In this chapter, adopting a civil society perspective, the author is reflecting on the development of equality legislation in the European Union and its (lack of) impact on racial equality at the workplace. Presenting the development of the European Network against Racism and its organization, he highlights the thought process that led anti-racist activists to depart from a purely legal approach to discrimination and inequality to engage in a constructive conversation with public and private employers about diversity management. Since 2009, this organization has been through a long cycle of learning and exploration of the challenges of racially and ethnically diversifying a workforce and articulating business cases to that effect, while seeking to remain faithful to its founding principles of inclusion and equality. The author touches upon a variety of issues emerging from the practice of its organization: the difficulties, sometimes reluctance of HR managers to confront racism, their quest for tools, the blockings around equality data collection, the ambivalent role of trade unions as well as post-modern tensions between standardization and individualization which lie at the heart of diversity management.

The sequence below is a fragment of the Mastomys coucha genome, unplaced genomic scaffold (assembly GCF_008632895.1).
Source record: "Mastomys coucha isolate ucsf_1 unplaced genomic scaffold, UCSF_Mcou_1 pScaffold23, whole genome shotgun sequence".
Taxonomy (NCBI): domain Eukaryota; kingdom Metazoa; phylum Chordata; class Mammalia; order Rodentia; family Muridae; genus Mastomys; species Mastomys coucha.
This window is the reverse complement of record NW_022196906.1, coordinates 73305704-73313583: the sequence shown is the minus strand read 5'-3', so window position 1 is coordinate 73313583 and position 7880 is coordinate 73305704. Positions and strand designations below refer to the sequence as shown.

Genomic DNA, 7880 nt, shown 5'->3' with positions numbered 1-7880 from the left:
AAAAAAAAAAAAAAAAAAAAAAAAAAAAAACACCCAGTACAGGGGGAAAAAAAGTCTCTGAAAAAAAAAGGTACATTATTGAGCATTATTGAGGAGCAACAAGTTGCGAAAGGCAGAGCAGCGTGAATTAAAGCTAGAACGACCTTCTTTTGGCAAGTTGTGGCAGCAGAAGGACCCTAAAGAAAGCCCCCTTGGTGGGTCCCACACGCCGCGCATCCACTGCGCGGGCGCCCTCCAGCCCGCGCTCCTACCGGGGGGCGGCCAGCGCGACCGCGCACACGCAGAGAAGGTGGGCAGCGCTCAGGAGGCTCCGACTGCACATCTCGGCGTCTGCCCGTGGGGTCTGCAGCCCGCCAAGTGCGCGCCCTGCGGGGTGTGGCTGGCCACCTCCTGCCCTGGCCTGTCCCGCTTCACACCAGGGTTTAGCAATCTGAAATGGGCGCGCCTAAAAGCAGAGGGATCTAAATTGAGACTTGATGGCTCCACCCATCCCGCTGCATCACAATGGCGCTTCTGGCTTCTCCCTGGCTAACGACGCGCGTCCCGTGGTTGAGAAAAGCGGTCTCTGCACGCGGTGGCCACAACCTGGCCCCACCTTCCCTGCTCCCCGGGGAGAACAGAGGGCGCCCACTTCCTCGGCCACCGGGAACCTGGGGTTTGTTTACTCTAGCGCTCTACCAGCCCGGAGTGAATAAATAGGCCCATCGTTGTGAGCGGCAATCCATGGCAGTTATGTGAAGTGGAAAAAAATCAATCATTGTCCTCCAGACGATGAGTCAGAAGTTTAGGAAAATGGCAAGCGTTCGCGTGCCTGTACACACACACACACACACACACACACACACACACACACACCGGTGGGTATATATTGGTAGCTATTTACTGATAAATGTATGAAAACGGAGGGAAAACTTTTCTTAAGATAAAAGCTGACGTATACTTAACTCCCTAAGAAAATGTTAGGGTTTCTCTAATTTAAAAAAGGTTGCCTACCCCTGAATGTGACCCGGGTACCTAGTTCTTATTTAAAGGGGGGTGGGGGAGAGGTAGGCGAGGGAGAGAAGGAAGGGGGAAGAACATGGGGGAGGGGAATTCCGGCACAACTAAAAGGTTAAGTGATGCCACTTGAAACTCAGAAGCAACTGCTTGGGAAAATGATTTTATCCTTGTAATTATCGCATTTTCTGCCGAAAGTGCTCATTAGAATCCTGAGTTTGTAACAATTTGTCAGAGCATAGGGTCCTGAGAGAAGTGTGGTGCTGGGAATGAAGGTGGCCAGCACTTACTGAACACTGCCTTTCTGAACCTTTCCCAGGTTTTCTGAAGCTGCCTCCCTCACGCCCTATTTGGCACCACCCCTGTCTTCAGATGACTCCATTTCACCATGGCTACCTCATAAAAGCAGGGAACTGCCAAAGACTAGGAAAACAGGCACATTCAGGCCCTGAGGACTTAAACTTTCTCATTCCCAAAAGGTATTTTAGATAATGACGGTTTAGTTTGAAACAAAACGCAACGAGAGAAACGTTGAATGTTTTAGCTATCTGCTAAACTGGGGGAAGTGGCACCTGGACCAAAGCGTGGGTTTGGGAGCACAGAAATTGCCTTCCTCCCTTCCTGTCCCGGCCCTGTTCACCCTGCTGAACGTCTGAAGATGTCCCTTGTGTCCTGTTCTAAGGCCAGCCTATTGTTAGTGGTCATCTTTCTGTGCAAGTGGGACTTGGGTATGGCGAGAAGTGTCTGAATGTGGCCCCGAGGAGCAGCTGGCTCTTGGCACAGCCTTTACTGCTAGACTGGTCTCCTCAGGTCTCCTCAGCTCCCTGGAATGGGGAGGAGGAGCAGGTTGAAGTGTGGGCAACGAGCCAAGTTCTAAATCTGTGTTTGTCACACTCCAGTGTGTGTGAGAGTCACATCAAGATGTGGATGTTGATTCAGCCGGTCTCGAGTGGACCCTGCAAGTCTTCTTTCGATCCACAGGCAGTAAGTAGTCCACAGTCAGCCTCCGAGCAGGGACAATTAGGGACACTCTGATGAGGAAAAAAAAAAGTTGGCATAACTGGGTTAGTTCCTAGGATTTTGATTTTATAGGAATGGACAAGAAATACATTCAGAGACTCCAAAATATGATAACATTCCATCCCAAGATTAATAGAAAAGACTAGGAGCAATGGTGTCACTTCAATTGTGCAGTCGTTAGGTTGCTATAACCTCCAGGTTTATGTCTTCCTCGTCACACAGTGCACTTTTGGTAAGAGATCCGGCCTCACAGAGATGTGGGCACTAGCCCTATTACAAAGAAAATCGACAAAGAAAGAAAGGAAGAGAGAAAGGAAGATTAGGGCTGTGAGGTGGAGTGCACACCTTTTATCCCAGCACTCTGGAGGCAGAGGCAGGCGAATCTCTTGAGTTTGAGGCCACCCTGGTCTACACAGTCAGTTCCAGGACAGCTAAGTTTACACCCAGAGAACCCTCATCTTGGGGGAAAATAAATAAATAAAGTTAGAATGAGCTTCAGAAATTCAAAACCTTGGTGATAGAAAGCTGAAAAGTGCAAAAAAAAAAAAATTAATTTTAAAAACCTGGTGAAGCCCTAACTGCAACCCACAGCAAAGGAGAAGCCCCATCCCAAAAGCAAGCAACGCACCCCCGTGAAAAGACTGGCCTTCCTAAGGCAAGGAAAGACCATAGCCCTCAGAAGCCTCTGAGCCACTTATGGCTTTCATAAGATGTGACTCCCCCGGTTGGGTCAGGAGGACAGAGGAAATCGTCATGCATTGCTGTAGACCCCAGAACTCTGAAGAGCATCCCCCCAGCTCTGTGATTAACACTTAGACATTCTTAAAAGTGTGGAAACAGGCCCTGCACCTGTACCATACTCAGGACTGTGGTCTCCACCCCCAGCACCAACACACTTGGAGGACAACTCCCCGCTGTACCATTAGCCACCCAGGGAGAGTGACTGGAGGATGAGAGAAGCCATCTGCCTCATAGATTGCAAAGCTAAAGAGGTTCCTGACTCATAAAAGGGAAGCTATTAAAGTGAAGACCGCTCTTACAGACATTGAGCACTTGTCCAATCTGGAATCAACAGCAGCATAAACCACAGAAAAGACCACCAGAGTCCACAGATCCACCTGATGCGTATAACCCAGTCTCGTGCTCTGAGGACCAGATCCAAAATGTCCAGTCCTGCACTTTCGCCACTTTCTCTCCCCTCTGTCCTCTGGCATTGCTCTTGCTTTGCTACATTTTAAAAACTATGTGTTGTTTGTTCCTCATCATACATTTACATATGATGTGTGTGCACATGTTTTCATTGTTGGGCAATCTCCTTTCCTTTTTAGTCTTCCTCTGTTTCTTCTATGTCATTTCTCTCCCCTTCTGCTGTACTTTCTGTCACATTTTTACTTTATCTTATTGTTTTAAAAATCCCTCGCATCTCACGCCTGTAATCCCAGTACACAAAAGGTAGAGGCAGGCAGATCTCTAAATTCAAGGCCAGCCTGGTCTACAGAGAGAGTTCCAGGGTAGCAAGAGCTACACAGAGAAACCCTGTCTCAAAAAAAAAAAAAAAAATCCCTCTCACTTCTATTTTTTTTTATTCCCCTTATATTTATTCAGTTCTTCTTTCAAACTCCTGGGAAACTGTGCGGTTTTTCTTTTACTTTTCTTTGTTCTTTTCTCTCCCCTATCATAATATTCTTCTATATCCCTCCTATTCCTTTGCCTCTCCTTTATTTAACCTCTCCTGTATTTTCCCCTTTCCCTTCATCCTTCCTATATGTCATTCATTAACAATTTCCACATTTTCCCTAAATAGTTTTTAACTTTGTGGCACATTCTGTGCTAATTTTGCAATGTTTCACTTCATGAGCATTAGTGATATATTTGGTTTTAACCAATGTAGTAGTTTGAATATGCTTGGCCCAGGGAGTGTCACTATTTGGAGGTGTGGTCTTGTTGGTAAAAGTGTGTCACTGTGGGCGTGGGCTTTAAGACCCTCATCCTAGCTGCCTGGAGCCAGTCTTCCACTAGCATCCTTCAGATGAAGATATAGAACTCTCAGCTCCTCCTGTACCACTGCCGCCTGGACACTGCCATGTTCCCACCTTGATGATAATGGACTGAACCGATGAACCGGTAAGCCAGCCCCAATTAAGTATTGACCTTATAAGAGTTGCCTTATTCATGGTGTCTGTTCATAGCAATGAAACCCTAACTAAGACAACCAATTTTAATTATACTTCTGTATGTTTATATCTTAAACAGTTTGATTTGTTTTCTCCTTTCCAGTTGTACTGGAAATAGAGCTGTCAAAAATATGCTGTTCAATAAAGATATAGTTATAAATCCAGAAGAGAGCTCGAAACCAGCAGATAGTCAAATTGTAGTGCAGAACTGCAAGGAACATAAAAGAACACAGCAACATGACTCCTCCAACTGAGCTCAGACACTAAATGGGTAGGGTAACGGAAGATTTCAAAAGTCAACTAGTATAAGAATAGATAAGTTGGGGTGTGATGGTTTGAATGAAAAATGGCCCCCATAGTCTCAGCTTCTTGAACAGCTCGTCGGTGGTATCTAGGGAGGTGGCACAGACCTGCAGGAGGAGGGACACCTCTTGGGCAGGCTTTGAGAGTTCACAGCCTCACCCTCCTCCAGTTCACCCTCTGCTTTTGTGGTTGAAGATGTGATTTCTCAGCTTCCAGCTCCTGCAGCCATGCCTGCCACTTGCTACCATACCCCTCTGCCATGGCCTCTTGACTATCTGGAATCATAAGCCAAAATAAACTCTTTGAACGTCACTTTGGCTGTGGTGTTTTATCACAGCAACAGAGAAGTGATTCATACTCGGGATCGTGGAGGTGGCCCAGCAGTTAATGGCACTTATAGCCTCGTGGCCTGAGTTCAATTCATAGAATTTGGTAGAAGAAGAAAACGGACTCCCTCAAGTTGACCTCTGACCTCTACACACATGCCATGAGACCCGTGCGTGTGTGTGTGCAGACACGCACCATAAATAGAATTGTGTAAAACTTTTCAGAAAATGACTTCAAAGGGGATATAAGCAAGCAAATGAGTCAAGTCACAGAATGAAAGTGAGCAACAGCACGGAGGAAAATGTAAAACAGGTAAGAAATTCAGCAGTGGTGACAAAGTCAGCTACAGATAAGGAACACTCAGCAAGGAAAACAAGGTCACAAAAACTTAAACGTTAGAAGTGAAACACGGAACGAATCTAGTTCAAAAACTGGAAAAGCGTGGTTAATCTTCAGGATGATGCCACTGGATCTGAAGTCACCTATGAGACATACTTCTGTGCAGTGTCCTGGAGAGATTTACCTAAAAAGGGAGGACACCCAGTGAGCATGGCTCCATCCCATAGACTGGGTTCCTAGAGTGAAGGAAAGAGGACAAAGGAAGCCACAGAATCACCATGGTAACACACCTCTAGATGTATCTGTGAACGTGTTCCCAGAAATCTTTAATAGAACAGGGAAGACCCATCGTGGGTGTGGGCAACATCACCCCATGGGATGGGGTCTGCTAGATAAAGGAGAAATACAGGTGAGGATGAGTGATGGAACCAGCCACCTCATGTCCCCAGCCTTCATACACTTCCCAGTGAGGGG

Our heartfelt thanks go to Sarah Chander, Advocacy Officer at ENAR, for her insights and useful comments. All shortcomings of the chapter are of the sole responsibility of its author.
Privot, M. (2019), "Race Discrimination at Work in Europe: A Civil Society Perspective", Race Discrimination and Management of Ethnic Diversity and Migration at Work (International Perspectives on Equality, Diversity and Inclusion, Vol. 6), Emerald Publishing Limited, pp. 251-270. https://doi.org/10.1108/S2051-233320190000006012Download as .RIS
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